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'My loyalty to Bath was between me and fans, not me and the club'

By Ian Cameron
Matt Banahan salutes the crowd /Getty

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Retired England winger Matt Banahan has spoken about his brutal axing at Bath, the club where he played the bulk of his professional career.


The former Jersey Red spent over a decade at Bath Rugby, before effectively being shown the door in 2018 after being offered a ‘piss poor’ contract with a relatively short deadline in which he had to accept or reject it.

Although his Test career was short-lived, Banahan became something of a cult hero at The Rec, steamrolling opponents on his way to clocking up over 100 tries for the Somerset side in a career that spanned 12 seasons. His exit from the club was viewed as a shock at the time and he subsequently signed for local rivals Gloucester

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“Hindsight is a wonderful thing in sport,” Banahan told Owain Jones in an in-depth interview in

“I’d have loved to spend the rest of my career at Bath but after all those years, I had a piss-poor contract offer. Given the salary cap had risen by £2.5m over my time there, I’d say my market value had gone up. I asked if I was getting a testimonial and they said no.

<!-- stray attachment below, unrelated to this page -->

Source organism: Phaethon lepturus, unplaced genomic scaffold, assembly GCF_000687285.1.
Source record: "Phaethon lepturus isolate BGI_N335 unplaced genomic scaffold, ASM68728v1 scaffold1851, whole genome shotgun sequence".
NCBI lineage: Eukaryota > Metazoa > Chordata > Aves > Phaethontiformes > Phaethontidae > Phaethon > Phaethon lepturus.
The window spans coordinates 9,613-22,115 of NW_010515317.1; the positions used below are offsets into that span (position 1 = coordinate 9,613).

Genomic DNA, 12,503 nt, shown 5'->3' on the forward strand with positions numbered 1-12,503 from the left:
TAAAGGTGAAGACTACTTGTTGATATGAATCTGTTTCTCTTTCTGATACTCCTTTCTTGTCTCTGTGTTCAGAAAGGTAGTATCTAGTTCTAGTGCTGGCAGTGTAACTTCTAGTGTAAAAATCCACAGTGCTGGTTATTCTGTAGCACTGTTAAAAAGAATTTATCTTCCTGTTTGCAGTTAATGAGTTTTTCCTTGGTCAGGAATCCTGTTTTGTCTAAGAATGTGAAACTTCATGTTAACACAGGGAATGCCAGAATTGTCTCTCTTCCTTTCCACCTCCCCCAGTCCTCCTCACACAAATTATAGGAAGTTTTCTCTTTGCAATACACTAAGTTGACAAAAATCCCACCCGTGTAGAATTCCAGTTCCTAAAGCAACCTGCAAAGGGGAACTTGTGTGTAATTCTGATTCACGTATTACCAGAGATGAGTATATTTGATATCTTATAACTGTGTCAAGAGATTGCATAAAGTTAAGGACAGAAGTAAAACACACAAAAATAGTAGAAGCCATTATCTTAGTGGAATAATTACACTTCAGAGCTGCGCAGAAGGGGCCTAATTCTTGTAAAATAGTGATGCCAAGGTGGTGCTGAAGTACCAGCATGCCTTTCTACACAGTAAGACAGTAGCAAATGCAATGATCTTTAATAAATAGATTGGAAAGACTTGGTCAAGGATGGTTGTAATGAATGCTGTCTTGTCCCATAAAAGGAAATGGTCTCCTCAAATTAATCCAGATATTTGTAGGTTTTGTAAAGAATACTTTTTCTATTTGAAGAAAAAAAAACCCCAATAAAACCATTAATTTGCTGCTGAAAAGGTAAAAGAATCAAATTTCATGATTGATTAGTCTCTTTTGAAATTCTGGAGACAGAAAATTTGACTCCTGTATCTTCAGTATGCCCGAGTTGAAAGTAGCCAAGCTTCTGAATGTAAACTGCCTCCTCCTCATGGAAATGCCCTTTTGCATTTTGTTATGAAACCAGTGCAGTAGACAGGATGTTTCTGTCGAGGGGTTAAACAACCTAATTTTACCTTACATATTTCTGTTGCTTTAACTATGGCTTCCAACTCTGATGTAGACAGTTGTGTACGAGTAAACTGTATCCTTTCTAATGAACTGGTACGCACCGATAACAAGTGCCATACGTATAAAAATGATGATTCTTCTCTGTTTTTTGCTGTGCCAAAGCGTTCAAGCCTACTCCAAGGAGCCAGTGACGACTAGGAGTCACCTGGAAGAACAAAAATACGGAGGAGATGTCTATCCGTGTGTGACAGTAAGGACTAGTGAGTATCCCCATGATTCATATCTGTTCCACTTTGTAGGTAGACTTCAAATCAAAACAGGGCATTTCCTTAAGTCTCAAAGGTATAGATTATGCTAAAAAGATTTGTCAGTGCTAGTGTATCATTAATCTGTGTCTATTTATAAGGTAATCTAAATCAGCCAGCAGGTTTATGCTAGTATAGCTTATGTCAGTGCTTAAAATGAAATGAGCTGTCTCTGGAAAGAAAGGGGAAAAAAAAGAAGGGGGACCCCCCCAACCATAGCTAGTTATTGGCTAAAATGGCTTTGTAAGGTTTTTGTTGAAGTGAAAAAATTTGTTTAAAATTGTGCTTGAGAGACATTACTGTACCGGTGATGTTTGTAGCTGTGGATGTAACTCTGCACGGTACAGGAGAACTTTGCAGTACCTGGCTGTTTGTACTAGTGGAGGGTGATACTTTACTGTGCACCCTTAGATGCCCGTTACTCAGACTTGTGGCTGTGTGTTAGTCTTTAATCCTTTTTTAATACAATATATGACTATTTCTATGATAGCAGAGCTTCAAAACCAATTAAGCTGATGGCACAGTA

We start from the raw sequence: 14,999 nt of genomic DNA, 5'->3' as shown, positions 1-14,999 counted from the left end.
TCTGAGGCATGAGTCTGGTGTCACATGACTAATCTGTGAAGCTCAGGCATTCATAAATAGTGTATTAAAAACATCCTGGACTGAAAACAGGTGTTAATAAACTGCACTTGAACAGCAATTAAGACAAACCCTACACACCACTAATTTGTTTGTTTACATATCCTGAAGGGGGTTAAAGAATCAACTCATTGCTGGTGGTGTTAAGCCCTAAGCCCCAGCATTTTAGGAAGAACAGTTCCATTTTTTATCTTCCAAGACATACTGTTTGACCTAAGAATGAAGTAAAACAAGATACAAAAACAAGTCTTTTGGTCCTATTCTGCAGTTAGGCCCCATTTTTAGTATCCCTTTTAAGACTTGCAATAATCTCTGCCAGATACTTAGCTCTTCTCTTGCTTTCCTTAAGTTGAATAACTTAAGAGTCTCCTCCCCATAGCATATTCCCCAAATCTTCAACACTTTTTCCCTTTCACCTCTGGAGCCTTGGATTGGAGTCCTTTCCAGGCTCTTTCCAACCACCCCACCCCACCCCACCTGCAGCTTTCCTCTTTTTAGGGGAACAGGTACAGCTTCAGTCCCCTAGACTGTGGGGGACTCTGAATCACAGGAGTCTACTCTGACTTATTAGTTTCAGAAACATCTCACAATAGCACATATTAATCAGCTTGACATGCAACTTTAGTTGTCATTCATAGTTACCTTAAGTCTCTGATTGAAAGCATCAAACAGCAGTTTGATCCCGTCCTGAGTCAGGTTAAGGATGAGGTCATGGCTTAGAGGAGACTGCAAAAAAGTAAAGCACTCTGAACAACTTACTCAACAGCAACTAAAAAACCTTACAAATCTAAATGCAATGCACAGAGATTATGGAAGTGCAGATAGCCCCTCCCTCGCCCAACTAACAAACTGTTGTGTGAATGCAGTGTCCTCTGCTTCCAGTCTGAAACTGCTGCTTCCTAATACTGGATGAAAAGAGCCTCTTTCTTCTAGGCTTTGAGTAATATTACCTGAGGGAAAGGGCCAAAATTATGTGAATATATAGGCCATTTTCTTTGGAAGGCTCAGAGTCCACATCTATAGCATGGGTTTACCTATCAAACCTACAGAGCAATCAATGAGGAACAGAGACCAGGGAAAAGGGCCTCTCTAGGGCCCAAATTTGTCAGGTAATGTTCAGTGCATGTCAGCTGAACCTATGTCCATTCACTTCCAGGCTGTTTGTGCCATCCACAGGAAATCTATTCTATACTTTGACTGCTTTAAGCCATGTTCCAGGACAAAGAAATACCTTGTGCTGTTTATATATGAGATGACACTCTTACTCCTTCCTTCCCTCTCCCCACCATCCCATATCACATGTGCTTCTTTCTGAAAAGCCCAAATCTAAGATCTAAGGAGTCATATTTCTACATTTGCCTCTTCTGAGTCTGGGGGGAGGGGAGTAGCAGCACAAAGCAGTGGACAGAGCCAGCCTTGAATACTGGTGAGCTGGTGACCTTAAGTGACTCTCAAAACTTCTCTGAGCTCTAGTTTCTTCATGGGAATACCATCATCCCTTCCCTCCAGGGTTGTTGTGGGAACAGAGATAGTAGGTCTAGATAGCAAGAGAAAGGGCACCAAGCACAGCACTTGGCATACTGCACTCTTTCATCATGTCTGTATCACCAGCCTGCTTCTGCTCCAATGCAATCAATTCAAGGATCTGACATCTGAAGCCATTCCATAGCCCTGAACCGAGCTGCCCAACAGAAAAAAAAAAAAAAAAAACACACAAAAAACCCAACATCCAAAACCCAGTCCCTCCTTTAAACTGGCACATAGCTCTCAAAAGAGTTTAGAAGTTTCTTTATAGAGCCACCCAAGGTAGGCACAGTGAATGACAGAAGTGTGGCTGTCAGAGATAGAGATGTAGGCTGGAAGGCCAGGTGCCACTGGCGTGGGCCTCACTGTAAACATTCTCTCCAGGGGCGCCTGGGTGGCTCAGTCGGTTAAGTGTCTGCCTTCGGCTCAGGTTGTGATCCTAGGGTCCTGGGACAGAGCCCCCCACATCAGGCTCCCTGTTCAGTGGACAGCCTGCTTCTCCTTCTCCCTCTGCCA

“The penny then dropped that my loyalty to Bath was between me and the supporters, not me and the club,” says Banahan. “Corin Palmer had said to me all those years ago at London Irish, ‘You have to remember rugby is a business. If it’s not you, they’ll find someone cheaper. I had to get my head around it.”


Banahan was also working a timescale to have his negotiations wrapped up with the club. Speaking on the RugbyPod previously, Banahan had said that “It all kicked off with the negotiations and I was on a timescale. Being there for 12 years, I thought I’d have a bit more time to make a decision but obviously it was taken off the table pretty soon before December 31 and once that was taken away I had to look at what was best for me and my family.”

The 6’7, 115kg winger subsequently signed a three year deal with Gloucester in 2018.

“I knew around Christmas time that my journey was finishing and it didn’t come as a surprise to me so I just had to move on and enjoy my last six months at the club,” he said.

“There’s a massive sad part inside of me but I think it’s the right time for me to leave. I’ve done a lot at the club in 12 years and sometimes you don’t have the fairytale ending. I’ve had an opportunity to move on and enjoy my rugby somewhere else.”


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